Physics of RadiologyAuthor: Anthony B. Wolbarst
Published: 1993 | 461 pp. | Hardcover
OUT OF PRINT
SCOPE | March 1999
"Using a unusual format consisting of a text book and an accompanying questions and answers book, this volume covers all the basic physical properties of x-ray beams produced by linear accelerators. It is designed as a reference text for radiotherapy physicists and students. There are 8 chapters and 493 pages covering medical linear accelerators, x-ray beam properties, radiotherapy treatment planning, photon beam modelling, Monte Carlo and convolution techniques and radiobiology.
"The book begins sensibly with a short chapter describing medical linear accelerators. This it does clearly with good pictures and concentrates on the physics of the linear accelerator with multileaf collimators, dynamic wedges, compensators and portal imaging systems getting only a brief description.
"Interaction processes follow in the next chapter, and following this is a detailed chapter on radiation dosimetry covering requirements for different dosimeters, describing common ones and also BANG gels and radiochromic films. Also included are the principles behind some current international dosimetry protocols.
"The authors move onto the measurement of linear accelerator beams next and cover the measurement of depth dose, beam profiles, output factors etc. There are also sections on room design, including shielding calculations, and some quality control tests for linear accelerators.
"The principles of treatment planning are explained in the next chapter. The use of CT data and other imaging modalities are mentioned briefly, as are stereotactic and 3D conformal radiotherapy planning.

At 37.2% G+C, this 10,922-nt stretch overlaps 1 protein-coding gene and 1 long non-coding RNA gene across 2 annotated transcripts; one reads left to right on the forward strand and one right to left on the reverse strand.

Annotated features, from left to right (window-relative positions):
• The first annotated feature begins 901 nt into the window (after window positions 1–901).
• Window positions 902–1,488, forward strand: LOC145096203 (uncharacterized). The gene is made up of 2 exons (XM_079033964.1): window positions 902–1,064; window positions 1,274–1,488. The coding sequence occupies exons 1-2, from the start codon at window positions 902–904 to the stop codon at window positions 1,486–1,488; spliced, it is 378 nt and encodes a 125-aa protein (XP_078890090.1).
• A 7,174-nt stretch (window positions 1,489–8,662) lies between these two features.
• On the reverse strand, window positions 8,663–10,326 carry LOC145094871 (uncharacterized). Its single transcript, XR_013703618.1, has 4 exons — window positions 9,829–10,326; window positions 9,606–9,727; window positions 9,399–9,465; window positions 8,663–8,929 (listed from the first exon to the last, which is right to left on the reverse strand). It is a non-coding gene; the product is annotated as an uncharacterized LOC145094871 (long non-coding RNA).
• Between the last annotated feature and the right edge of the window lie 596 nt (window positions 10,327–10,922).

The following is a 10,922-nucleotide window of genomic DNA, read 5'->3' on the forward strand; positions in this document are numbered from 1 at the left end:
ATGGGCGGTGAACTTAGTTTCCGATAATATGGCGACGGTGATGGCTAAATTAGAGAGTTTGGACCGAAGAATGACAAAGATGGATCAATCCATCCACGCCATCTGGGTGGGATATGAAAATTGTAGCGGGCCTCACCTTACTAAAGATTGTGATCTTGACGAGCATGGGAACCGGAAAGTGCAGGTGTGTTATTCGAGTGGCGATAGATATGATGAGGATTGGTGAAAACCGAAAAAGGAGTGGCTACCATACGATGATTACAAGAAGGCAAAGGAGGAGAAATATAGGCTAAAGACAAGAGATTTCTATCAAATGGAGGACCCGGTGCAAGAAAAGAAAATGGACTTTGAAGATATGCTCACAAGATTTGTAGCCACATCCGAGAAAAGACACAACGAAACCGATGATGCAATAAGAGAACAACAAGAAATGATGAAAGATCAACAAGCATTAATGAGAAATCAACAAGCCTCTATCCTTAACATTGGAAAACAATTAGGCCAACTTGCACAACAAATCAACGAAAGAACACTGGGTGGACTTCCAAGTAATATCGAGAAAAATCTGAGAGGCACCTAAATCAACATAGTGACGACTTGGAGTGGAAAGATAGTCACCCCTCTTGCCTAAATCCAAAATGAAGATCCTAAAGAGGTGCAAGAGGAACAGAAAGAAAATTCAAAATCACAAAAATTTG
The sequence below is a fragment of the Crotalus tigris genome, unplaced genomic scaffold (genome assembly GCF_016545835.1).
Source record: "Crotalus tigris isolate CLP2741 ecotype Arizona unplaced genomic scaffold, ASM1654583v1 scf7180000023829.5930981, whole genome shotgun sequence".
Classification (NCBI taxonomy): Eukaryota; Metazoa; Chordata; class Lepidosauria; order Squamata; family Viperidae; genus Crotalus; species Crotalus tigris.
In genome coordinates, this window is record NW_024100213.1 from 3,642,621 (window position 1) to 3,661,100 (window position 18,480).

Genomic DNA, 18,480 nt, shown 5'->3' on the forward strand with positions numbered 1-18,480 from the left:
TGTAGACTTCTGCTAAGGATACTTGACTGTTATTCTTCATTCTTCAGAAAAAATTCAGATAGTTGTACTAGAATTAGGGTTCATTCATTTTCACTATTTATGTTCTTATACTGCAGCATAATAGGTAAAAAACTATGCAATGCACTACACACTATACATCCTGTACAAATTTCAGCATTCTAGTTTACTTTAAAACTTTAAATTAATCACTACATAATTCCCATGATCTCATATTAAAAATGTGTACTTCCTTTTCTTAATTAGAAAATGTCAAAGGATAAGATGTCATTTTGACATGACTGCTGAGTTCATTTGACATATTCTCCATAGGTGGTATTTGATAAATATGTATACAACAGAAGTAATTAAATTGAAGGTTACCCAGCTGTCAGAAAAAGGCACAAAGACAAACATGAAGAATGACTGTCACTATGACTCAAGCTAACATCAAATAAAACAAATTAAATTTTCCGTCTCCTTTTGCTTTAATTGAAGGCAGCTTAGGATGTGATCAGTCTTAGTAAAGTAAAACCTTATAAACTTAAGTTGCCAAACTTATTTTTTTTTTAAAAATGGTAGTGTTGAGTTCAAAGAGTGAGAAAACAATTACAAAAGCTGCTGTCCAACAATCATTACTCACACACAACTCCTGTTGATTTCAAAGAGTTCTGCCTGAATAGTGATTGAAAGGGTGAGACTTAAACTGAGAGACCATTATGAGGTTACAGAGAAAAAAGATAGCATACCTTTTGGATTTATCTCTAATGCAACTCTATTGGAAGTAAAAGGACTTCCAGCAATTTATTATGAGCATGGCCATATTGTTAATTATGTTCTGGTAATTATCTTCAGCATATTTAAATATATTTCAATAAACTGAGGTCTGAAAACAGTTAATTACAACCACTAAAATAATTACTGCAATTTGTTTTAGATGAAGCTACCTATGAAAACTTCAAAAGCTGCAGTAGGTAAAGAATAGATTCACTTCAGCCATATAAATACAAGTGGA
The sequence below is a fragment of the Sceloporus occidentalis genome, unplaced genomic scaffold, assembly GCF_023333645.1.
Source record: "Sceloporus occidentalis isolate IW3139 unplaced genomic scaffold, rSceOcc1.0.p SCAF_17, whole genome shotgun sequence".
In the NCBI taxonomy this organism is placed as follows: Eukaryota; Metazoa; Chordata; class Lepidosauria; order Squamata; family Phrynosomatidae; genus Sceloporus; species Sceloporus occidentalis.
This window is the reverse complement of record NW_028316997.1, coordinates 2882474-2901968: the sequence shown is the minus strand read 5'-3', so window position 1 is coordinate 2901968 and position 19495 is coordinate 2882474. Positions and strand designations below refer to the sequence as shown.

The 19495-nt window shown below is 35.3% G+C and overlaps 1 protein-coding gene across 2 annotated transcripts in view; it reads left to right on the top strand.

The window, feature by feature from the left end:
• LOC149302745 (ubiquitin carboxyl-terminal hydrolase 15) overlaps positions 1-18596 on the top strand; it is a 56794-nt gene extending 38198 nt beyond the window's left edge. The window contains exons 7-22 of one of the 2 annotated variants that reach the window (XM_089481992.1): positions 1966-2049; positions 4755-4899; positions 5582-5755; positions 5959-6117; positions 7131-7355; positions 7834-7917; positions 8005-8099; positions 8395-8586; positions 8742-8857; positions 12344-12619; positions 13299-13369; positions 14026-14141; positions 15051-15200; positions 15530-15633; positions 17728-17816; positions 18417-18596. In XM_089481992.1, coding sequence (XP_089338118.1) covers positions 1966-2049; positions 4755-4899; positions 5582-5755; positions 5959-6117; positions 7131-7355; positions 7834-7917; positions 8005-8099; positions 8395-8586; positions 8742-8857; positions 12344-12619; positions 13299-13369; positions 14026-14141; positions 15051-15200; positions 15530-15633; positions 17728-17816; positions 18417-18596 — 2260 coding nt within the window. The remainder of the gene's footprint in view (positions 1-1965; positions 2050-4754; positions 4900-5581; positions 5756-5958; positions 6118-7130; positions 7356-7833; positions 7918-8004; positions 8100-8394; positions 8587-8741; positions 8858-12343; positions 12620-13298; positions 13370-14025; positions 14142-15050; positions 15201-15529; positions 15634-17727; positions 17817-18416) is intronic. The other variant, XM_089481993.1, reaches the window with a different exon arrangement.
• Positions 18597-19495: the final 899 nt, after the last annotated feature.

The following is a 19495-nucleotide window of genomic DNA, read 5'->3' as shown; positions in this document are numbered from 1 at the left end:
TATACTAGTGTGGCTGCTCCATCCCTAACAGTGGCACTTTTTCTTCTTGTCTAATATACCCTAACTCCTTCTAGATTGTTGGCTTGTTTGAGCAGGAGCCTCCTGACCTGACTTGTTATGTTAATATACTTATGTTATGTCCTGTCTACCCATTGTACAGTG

"X-Ray beam modeling is the topic for the next two chapters starting with the fan beam model and progressing up to the present with convolution, DSAR and FFT methods. There is also a good detailed description of the Monte Carlo technique including the BEAM Monte Carlo code.
"The final chapter deals with the response of tissues to radiation. Examples are given of different dose fractionation schedules and their effect using the linear quadratic model for tumour and serial and parallel normal tissues.
"Overall it is a very well presented book with over 200 clear figures and photographs and an easy to read style. It is not very detailed but gives good explanations of many topics. One criticism is that the chapter on linear accelerators is rather short and more technical details of different equipment could have been included. Very recent topics are covered well including the BEAM Monte Carlo code, BANG gel dosimetry and 3D conformal radiotherapy. However, there is no coverage of beam intensity modulation. The idea to have an accompanying questions and answer book works well with almost 100 challenging questions, split into the same chapter numbers and cross referenced to sections in the main text. The questions and answer book also has several pages of references.
"Overall this is an excellent book and is well recommended for individuals
as well as department libraries."
Colin S. Jennings